Tourists love Scotland’s looming castles. Edinburghers take pride in theirs, perched high up on a rock right in the centre of town. Even Stirling has one, sitting pretty on its own royal volcanic plug. And then there’s Glasgow, with nothing but a sooty cathedral hidden among the high-rises to prove that our city even existed before the 18th century. Where’s our castle?
The key to our city’s past is, as ever, down the river Clyde. You may be unaware of its existence, but Glasgow does indeed have a castle, and it’s every bit as awesome as those other two. It towers over the waters on a massive volcanic rock. It is as ancient a seat of power as any other castle in Scotland, commanding the Clyde for over a thousand years. It just isn’t quite in Glasgow. And its shape is remarkably reminiscent of a giant arse, so it’s well worth a look.
Dumbarton Castle is perhaps where Glasgow should have been. Its name means Fort of the Britons, and it was the seat of the kingdom of Strathclyde since Roman times. Like their Welsh cousins, the Strathclyde Britons saw themselves as the last remaining natives, and remained fiercely independent well into the Middle Ages. But when Glasgow was eventually founded in the 12th century, the decision was made to put the king’s burgh not here but further down the Clyde, in a dear green place which didn’t have so much rebellious historical baggage.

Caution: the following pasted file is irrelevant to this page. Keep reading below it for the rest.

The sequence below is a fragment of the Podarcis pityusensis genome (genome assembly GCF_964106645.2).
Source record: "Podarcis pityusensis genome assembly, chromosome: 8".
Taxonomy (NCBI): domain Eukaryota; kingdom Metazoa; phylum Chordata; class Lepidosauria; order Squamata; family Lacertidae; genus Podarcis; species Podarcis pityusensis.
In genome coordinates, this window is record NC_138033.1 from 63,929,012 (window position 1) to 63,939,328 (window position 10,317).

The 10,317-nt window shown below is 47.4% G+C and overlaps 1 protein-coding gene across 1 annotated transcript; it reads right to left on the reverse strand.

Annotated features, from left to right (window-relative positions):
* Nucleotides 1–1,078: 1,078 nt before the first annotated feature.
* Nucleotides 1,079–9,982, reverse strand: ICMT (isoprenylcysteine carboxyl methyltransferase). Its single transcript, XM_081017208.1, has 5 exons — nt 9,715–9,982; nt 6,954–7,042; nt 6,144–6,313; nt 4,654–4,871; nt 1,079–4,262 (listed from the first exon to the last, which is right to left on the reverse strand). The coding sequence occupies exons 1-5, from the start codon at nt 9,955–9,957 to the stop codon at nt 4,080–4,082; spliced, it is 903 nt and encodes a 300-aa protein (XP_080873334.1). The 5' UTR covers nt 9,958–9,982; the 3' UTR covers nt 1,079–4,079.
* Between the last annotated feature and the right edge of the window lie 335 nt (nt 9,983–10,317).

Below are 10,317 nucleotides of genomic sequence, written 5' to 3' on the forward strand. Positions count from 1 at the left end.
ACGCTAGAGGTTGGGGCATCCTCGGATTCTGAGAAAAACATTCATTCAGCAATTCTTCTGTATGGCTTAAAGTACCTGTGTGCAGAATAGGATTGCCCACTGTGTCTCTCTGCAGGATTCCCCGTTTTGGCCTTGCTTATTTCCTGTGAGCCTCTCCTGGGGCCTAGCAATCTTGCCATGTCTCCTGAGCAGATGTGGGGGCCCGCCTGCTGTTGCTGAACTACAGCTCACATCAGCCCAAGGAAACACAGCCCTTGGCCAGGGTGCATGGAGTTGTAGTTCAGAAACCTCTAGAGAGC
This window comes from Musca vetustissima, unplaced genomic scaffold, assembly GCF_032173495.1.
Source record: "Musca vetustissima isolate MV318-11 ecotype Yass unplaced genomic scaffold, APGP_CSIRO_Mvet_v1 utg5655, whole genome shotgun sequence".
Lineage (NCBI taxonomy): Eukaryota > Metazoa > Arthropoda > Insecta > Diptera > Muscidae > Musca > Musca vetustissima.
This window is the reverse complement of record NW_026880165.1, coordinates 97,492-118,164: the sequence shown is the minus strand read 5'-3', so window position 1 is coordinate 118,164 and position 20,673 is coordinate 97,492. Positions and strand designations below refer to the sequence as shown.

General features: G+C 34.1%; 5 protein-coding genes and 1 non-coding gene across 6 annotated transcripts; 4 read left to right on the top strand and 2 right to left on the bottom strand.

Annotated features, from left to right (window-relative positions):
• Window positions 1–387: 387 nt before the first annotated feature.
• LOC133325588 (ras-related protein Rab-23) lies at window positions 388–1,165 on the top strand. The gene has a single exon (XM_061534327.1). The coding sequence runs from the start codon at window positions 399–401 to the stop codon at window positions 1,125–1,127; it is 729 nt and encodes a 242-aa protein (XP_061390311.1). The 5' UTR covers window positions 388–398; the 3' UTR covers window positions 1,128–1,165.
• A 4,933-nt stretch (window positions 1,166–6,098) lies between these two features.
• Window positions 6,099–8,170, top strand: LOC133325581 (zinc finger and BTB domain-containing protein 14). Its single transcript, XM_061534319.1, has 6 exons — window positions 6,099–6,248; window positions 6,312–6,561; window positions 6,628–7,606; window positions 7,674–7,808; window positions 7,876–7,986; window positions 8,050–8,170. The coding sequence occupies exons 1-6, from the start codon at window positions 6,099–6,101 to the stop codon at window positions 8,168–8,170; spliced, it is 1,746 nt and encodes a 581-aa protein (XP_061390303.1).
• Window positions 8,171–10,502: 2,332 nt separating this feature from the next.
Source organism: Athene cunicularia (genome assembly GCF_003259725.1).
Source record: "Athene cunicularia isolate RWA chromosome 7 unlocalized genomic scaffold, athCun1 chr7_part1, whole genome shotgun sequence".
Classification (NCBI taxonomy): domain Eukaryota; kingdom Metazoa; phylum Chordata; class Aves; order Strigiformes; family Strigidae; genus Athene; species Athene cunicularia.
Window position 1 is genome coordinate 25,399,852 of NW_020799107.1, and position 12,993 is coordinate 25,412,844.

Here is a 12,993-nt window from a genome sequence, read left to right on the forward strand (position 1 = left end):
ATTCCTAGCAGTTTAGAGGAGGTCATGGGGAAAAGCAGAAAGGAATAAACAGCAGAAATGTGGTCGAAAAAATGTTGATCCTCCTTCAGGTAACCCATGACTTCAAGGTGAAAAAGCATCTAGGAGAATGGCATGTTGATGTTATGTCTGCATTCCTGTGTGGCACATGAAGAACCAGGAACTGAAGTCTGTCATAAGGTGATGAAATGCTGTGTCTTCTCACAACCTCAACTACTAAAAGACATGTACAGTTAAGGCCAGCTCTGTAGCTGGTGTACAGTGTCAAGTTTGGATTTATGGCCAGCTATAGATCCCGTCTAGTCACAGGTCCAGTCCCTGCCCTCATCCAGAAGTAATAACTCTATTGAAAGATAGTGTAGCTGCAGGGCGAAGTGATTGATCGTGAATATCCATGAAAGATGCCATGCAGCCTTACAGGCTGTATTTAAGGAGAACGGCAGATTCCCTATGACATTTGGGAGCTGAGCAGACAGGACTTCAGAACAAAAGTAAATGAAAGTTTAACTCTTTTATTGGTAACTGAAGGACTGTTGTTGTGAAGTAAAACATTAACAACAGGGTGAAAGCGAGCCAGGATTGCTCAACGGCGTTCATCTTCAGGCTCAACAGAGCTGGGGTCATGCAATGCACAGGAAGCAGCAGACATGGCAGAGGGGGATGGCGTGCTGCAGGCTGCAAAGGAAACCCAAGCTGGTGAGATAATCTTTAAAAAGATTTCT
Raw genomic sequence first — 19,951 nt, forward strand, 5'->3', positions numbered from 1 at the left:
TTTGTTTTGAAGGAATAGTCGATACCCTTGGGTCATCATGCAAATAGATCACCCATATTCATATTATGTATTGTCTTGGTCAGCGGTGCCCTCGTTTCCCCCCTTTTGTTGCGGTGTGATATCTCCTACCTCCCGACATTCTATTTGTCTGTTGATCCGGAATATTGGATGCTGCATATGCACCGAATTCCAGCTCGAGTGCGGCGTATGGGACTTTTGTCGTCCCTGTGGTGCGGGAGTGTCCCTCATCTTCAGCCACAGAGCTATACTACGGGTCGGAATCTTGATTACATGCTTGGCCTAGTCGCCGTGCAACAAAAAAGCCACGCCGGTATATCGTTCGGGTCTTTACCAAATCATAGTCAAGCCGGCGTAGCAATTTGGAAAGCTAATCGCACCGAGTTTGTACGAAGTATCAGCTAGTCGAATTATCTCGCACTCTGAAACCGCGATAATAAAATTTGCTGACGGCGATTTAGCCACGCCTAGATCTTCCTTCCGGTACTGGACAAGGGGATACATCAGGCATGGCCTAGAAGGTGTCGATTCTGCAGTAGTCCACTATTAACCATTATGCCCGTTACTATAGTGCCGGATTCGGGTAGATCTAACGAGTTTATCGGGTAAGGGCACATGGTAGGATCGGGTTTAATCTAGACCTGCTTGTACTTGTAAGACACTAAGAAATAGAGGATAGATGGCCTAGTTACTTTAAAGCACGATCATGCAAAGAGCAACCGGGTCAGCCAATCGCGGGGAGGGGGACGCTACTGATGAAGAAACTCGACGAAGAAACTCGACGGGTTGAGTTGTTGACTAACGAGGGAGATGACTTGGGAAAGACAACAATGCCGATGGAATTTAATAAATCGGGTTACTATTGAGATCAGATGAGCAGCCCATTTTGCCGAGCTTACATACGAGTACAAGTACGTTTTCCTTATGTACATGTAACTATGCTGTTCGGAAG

Thus slighted, the castle became less important throughout the centuries. These days, Dumbarton Castle is situated among the wreckage of post-industrial Northern Britain: empty warehouses, unused docks, and a generally dodgy reputation. But it still makes for a cheap day out at just £3 for students.
To get there, simply catch the 30-minute train from Partick to Dumbarton East. Once there, exit the dilapidated station to the right, head down the dingy high street for a bit, then make for the gigantic rock with a castle on it. Hard to miss, really.
Once there, you see why it was such a desirable spot: not only can you see up the Leven river valley towards Loch Lomond, but also up and down the Clyde. And everyone coming up the Clyde can certainly see you standing on what looks like the big plastic butt from the Sir Mix-a-Lot video for “Baby Got Back.”
The castle was last attacked by Nazi air raids in 1941. These days, it’s mostly lack of interest that threatens the place. Its location means that Glaswegians have largely forgotten that they have one of Scotland’s great castles, arguably more important than Edinburgh or Stirling in its day. Also, it’s shaped like an ass, which is hilarious.